Fresh challenges await dominant FCK
“A great team with a great coach. Never as coach of Barça have I come up against such a tough, intense team.”
The words were Pep Guardiola’s, and the subject of his eulogy was not old rivals Real Madrid, but rather FC Copenhagen and Stale Solbakken. Such high praise might have raised a few eyebrows, but while this Danish outfit – formed in 1992 – might not be steeped in the history of European football, they are proving to be a spectacular modern day success story.
Last week brought a third successive league title, their eighth in 11 years and ninth overall. Yet while that tally in itself is laudable enough, and leaves the capital club just one crown short of city rivals Brondby’s entire haul, it was the manner of their triumph that caused the greatest stir.
A successful Superligaen defence had, after all, long since been assured. By the midway point in the season, FCK were 19 points clear, boasted a goal difference of +35 and had beaten their nearest challengers home and away, scoring eight times in the process. Solbakken’s side’s greatest achievement in the time since has been maintaining that relentless pace, with the title clinched with a record seven games to spare and 26 points separating them from second-placed OB.
Silverware has become the club’s staple, and already plans are afoot to ensure their stranglehold on the domestic scene continues in season number 20. “It's a feeling you never get tired of,” said FC Copenhagen CEO Anders Horsholt, reflecting on this latest triumph. “Preparations to achieve this for the tenth time are already in full swing... we have ambitions that, next season, we will round off our anniversary with ten trophies.”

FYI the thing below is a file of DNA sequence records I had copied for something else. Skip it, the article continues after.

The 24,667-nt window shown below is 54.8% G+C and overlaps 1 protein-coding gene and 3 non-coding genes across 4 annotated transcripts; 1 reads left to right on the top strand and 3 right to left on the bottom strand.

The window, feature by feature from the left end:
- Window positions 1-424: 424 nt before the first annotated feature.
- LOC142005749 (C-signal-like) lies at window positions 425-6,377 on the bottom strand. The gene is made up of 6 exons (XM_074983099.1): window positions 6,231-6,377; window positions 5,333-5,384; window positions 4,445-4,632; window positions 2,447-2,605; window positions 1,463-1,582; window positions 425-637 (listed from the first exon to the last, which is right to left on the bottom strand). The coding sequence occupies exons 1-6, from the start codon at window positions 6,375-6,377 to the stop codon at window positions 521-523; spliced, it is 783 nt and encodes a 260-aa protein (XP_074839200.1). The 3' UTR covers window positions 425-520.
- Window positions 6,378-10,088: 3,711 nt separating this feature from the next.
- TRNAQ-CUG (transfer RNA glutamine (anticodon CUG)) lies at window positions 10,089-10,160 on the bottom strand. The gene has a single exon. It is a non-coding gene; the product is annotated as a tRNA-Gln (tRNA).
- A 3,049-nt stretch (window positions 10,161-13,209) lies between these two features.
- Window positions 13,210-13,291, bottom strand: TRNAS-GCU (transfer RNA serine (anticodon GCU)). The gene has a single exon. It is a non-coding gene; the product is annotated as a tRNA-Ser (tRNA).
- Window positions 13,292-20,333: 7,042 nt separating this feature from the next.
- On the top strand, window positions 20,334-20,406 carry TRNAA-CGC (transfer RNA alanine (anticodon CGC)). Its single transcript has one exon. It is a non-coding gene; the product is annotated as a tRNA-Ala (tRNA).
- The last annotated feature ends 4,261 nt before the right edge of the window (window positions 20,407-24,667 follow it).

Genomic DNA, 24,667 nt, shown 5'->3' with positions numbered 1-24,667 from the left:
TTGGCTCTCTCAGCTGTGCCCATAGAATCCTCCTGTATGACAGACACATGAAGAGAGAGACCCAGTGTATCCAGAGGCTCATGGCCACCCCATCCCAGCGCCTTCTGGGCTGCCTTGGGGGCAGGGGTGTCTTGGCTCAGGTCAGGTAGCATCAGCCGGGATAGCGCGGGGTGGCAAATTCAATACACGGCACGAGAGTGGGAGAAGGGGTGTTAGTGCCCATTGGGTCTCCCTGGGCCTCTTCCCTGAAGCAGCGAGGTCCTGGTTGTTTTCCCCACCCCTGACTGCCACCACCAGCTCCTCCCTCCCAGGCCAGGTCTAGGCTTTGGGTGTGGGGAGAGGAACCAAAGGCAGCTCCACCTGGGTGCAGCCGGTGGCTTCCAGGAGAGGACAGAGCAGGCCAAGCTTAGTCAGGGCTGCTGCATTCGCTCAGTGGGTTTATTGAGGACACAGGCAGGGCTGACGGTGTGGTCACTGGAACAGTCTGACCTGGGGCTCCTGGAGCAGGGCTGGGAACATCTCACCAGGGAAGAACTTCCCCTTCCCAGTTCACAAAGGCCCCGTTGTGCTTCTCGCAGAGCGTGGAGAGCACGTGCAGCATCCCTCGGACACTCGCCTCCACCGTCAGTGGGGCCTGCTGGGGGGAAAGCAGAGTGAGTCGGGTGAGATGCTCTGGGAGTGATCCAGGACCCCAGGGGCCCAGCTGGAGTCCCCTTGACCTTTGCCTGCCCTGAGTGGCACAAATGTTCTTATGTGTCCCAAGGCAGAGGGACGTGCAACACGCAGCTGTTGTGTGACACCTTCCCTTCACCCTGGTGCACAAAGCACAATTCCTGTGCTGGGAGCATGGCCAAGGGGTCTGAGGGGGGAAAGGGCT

Nor do their dreams begin and end in Denmark, with this season’s historic UEFA Champions League adventures having whetted appetites for more of the same. No Danish team had ever reached the knockout phase of Europe’s top competition before, but FCK rewrote the record books in a campaign that saw them claim the scalps of Rosenborg, Rubin Kazan and Panathinaikos en route to the last 16.
And while replicating that achievement will take some doing, Solbakken believes that a second season amid the elite is well within the club’s grasp. He said: “There’s nothing that suggests FCK can’t get to [the last 16] of the tournament next season. We had the toughest draw possible to qualify and the toughest competition in the group stage, where we met teams that were all champions in their countries. So I can’t see any reason why FC Copenhagen shouldn’t be a regular fixture in the Champions League.”
There is, of course, one potential reason – namely, the impending departure of Solbakken himself. The Norwegian announced two years ago that this season would be his last at the Parken, having committed to taking on a “dream job” as coach of his national team after the conclusion of their UEFA EURO 2012 campaign.
Key defenders Oscar Wendt, Michael Antonsson and Zdenek Popesch – all mainstays over recent years – have also indicated they will be moving on to pastures new, while there is considerable interest in Mathias Jorgensen and captain William Kvist. Consequently, fresh challenges await a club that has won five titles during Solbakken’s hugely successful five-year reign.
The key decision has been who to install as coach and, once again, the FCK board sought a Scandinavian solution, appointing Malmo’s Roland Nilsson. “We had a certain criteria, which included style of football, international experience, Scandinavian background and proven results record,” explained the club's sporting director Carsten Jensen. “Roland Nilsson more than lives up to these criteria.”
Nilsson certainly arrives with an impressive CV, his achievements including 116 Sweden caps and the title of Swedish Manager of the Year in 2011 for his title-winning exploits at Malmo. Nonetheless, he has big shoes to fill in the Danish capital, and maintaining his new employers’ domestic dominance may not be as straightforward as it seems.
Indeed, FCK could yet become victims of their own success, with their achievements in the 2010/11 Champions League having earned Demark a second place in next season’s competition. That supplementary slot opens the door to potential millions in extra revenue for the likes of OB and Brondby, and means that the days of 26-point winning margins could already be numbered.
For the moment, however, Denmark belongs to FC Copenhagen, and Solbakken can depart in the knowledge that his has been a job extremely well done.